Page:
FIG. 9C is a diagram of an example graph of energy performance criteria indicating a relationship between available power and load demand. This graph may be referenced to determine when to off-load functions. In this example, when the power demand rises from zero the corresponding power supplied may rise at a linear fashion as shown until a high demand limit 160 is reached. Up to that point the power supplied was less than a high supplied limit 164 so that no off-loading is required 166. As the power demand rises further the offload 168 region is entered where no additional power is available to source the further power demands of the femtocell AP. As such, the power is supplied by the external resources where the functions are off-loaded.

FIG. 10 is a schematic block diagram of an embodiment of a handheld computing unit 12 implementing a femtocell AP 25. The HH computing unit 12 components include the HH processing module 100, the HH baseband processing module 106, the HH RF section 108, and the local wireless interface (LWI) 33. In this embodiment, the HH processing module 100 implements the radio network controller (RNC) 54, the cellular (CELL) MAC unit 150, for radio interface 52, the MAC units 58 for radio interfaces 50-52, and the radio resource control (RRC) units 62 for the radio interfaces 50-52. The CN interface 56 function is off-loaded to an external resource 170. The external resource 170 may be a server 35, a base station 46, and/or another suitable resource capable of executing the CN interface 56 function.

In this embodiment, the CN interface 56 is off-load to reduce power demands on the HH computing unit in accordance with the energy adjustment algorithm. With the CN interface off-loaded, the local wireless interface (LWI) 33 receives the downstream (DS) core network interface (CI) signal (e.g., signal 80 of FIG. 4) from the RNC 54 and, through the wireless router, modem and internet or a portion thereof, provides it to the CN interface 56 being executed by the external resource 170. The LWI 33 also receives an upstream CI signal from the CN interface 56 of external resource 170 via the wireless router, the modem, and/or the internet, and provides the upstream CI signal (e.g., signal 74 of FIG. 4) to the RNC 54. The remainder of the signal processing is as described with reference to FIGS. 4 and 7.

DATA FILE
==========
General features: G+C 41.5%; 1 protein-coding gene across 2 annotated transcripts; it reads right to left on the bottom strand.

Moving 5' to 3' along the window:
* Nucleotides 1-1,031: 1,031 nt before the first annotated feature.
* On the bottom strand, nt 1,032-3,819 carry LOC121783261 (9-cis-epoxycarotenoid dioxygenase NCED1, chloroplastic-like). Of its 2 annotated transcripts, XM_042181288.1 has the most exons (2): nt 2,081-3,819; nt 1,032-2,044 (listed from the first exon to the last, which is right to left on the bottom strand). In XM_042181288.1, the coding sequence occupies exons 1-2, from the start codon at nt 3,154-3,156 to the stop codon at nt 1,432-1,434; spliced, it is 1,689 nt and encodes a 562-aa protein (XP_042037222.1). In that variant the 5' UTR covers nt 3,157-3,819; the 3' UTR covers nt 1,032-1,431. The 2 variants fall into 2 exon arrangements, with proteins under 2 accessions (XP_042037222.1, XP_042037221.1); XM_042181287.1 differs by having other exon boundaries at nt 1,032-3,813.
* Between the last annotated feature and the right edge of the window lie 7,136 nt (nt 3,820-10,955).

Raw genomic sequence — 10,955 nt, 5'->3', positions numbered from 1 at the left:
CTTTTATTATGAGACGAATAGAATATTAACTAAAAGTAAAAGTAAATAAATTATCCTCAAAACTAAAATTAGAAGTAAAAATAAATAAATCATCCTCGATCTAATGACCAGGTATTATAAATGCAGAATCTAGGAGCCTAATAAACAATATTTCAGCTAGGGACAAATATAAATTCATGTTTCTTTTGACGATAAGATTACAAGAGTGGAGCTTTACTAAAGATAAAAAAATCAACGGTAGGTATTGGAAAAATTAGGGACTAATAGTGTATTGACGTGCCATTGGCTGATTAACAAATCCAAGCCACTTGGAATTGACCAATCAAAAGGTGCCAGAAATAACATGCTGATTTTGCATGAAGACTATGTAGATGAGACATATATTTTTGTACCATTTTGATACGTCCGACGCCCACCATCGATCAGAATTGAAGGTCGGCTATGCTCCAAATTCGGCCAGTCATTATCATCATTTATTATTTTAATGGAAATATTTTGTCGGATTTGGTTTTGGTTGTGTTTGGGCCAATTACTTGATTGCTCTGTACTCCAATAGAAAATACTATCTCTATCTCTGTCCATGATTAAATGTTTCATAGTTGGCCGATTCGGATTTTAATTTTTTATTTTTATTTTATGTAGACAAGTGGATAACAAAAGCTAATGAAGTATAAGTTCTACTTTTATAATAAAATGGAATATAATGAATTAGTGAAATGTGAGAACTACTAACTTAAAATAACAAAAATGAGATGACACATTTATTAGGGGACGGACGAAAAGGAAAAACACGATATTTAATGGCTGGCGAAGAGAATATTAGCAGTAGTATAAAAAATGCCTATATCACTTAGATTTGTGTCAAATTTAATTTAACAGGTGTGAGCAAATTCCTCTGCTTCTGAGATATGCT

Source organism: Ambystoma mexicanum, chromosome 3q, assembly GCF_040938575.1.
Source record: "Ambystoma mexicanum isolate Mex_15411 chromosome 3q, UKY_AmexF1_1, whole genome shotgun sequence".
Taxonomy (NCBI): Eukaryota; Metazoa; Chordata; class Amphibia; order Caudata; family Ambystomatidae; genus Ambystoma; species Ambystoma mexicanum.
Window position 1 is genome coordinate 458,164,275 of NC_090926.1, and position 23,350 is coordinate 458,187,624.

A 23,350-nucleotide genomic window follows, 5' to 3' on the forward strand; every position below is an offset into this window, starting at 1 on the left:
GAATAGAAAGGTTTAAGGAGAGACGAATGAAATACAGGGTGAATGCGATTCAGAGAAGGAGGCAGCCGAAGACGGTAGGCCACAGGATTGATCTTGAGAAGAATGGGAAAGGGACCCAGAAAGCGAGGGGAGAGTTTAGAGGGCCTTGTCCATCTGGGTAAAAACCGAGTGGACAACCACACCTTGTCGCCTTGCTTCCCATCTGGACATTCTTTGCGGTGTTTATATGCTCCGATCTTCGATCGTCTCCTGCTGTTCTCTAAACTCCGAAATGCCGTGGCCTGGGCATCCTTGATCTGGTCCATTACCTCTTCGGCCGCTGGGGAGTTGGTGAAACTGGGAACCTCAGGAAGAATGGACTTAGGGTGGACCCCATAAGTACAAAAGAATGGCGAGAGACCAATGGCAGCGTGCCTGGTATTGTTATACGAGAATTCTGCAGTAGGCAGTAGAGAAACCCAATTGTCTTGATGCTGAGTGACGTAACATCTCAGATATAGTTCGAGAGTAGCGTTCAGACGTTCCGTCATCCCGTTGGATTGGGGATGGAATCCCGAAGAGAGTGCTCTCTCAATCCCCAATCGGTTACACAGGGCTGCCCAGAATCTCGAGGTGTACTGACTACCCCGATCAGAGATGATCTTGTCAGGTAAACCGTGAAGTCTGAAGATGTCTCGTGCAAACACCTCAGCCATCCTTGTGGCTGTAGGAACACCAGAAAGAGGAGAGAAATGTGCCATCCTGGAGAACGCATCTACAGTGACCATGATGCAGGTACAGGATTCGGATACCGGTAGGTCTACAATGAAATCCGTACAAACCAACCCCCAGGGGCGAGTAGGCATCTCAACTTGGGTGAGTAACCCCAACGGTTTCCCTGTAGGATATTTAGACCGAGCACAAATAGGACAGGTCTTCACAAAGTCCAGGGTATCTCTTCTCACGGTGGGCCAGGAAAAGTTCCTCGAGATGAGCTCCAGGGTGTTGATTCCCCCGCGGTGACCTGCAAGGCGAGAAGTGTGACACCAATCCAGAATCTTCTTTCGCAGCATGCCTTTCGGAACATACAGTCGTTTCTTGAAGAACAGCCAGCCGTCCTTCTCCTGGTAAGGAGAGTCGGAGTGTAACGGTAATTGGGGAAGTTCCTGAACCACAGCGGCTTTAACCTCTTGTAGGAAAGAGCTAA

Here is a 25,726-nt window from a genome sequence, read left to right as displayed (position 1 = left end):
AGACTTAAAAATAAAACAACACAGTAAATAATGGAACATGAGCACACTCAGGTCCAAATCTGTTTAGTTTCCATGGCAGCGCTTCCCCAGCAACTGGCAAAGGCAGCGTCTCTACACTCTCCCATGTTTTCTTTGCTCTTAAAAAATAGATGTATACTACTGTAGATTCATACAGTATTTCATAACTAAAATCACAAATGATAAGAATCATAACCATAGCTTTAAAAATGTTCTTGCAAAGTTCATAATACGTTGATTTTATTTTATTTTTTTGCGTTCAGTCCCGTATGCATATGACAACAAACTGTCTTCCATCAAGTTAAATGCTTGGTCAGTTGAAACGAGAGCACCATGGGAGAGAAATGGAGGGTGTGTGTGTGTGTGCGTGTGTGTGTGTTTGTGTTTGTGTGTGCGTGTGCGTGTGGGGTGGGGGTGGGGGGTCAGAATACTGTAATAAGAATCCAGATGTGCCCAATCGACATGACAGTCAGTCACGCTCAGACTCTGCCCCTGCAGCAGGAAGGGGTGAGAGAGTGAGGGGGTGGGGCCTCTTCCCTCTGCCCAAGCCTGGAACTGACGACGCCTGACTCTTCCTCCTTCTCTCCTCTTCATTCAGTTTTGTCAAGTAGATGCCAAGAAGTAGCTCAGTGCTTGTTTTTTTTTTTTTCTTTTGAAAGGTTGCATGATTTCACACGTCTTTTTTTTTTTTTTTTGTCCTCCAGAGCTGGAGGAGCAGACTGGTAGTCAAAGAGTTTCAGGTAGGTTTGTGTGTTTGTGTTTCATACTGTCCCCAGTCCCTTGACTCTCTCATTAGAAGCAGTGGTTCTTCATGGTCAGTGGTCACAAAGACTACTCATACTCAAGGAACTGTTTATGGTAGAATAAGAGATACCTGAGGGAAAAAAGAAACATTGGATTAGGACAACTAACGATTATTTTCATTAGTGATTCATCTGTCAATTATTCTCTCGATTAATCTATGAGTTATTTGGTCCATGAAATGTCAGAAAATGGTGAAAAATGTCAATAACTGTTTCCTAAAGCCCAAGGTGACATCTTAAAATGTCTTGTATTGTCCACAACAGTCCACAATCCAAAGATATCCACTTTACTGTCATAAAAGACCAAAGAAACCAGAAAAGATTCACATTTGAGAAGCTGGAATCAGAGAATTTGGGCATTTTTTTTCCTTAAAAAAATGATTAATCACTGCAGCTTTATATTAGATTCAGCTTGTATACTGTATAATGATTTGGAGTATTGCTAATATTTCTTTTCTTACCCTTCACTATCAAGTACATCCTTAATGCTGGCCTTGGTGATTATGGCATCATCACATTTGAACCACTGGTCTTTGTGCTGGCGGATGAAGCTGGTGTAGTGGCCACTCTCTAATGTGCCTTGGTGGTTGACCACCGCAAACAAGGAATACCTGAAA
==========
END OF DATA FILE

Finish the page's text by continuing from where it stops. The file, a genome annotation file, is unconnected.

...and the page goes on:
FIG. 11 is a schematic block diagram of another embodiment of a handheld computing unit 12 implementing a femtocell AP 25. The HH computing unit 12 components include the HH processing module 100, the HH baseband processing module 106, the HH RF section 108, and the local wireless interface (LWI) 33. In this embodiment, the HH processing module 100 implements the CN interface 56, the radio network controller (RNC) processing 53 function for the RNC 54, the cellular (CELL) MAC unit 150 for radio interface 52, the MAC units 58 for radio interfaces 50-52, and the radio resource control (RRC) units 62 for the radio interfaces 50-52. The CI encode/decode 51 function and the CN interface 56 have been off-loaded to an external resource 170.

In an embodiment, the CI encode/decode 51 function and the CN interface 56 are off-load to reduce power demands on the HH computing unit in accordance with the energy adjustment algorithm. With the CN interface 56 and CI encode/decode function 51 off-loaded, the local wireless interface (LWI) 33 receives the non-coded downstream (DS) core network interface (CI) signal (e.g., signal 80 of FIG. 4) from the RNC processing function 53 and, through the wireless router, modem and internet or a portion thereof, provides it to CI encode/decode function 51 for encoding and the CN interface 56, which are being executed by the external resource 170. The LWI 33 also receives a decoded upstream CI signal from the CI encode/decode function 51 of external resource 170 via the wireless router, the modem, and/or the internet, and provides the upstream CI signal (e.g., signal 74 of FIG. 4) to the RNC processing function 53. The remainder of the signal processing is as described with reference to FIGS. 4 and 7.